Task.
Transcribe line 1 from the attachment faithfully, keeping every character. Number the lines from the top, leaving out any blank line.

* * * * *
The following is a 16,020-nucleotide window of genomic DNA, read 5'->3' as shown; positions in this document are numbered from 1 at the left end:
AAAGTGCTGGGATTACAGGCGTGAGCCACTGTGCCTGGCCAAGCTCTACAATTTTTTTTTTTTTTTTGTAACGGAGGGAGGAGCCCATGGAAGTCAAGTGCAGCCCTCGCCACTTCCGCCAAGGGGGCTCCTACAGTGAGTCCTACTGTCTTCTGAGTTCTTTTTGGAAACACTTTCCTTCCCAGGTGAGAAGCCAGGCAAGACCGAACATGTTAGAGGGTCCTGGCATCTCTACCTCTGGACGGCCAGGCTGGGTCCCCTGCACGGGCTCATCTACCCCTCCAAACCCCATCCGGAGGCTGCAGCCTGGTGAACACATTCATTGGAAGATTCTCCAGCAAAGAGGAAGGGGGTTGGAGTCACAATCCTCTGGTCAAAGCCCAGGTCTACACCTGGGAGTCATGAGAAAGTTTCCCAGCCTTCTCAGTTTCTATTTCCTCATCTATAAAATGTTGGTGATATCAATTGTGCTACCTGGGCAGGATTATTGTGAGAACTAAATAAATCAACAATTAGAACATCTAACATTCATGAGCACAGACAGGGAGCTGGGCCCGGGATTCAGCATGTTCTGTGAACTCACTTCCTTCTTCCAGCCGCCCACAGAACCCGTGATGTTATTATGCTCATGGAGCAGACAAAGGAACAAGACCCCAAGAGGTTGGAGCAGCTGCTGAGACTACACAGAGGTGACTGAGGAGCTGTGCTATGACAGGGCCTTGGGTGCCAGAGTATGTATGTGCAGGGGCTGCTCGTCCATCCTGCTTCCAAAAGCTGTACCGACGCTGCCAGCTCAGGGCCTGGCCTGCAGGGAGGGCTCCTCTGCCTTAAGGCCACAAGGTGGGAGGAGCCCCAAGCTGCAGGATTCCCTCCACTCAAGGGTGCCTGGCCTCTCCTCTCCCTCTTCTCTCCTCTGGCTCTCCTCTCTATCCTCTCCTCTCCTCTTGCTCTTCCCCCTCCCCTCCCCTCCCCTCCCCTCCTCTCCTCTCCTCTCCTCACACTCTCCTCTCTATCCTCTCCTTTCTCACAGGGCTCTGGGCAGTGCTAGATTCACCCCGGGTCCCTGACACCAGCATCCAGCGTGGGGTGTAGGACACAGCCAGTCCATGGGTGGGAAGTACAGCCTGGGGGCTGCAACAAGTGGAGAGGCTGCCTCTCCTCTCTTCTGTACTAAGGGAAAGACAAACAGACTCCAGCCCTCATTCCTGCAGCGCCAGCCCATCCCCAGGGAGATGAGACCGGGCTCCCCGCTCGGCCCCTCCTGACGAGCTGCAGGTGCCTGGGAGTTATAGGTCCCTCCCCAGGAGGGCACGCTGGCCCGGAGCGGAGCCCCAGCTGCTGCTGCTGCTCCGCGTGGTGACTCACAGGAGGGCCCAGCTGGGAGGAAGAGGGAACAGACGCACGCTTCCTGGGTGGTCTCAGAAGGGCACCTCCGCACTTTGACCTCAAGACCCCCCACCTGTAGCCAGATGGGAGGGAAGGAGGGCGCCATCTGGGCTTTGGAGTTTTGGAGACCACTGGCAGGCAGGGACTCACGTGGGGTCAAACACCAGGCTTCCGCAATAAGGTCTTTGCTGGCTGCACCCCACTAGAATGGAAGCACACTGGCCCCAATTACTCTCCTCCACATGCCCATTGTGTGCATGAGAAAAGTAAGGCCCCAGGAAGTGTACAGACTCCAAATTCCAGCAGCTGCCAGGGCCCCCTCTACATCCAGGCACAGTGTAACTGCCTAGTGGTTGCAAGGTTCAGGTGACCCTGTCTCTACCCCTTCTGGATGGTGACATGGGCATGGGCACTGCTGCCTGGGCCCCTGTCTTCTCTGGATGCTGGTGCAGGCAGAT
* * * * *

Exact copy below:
The following is a 16,020-nucleotide window of genomic DNA, read 5'->3' as shown; positions in this document are numbered from 1 at the left end: